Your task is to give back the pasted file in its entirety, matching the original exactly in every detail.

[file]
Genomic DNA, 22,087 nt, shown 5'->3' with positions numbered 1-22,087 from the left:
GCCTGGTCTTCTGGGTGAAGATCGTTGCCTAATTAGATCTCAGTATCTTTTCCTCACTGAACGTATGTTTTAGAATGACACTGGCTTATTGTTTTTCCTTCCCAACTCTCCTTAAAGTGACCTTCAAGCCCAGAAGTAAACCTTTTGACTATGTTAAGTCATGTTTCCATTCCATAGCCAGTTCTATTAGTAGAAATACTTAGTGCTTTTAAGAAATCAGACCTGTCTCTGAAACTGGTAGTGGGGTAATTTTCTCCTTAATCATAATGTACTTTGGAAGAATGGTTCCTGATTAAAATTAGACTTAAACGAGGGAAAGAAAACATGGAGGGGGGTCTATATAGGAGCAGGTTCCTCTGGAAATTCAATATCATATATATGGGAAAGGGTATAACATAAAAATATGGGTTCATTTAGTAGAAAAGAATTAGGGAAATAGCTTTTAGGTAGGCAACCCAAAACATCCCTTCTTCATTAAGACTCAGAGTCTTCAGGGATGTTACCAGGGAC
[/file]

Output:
Genomic DNA, 22,087 nt, shown 5'->3' with positions numbered 1-22,087 from the left:
GCCTGGTCTTCTGGGTGAAGATCGTTGCCTAATTAGATCTCAGTATCTTTTCCTCACTGAACGTATGTTTTAGAATGACACTGGCTTATTGTTTTTCCTTCCCAACTCTCCTTAAAGTGACCTTCAAGCCCAGAAGTAAACCTTTTGACTATGTTAAGTCATGTTTCCATTCCATAGCCAGTTCTATTAGTAGAAATACTTAGTGCTTTTAAGAAATCAGACCTGTCTCTGAAACTGGTAGTGGGGTAATTTTCTCCTTAATCATAATGTACTTTGGAAGAATGGTTCCTGATTAAAATTAGACTTAAACGAGGGAAAGAAAACATGGAGGGGGGTCTATATAGGAGCAGGTTCCTCTGGAAATTCAATATCATATATATGGGAAAGGGTATAACATAAAAATATGGGTTCATTTAGTAGAAAAGAATTAGGGAAATAGCTTTTAGGTAGGCAACCCAAAACATCCCTTCTTCATTAAGACTCAGAGTCTTCAGGGATGTTACCAGGGAC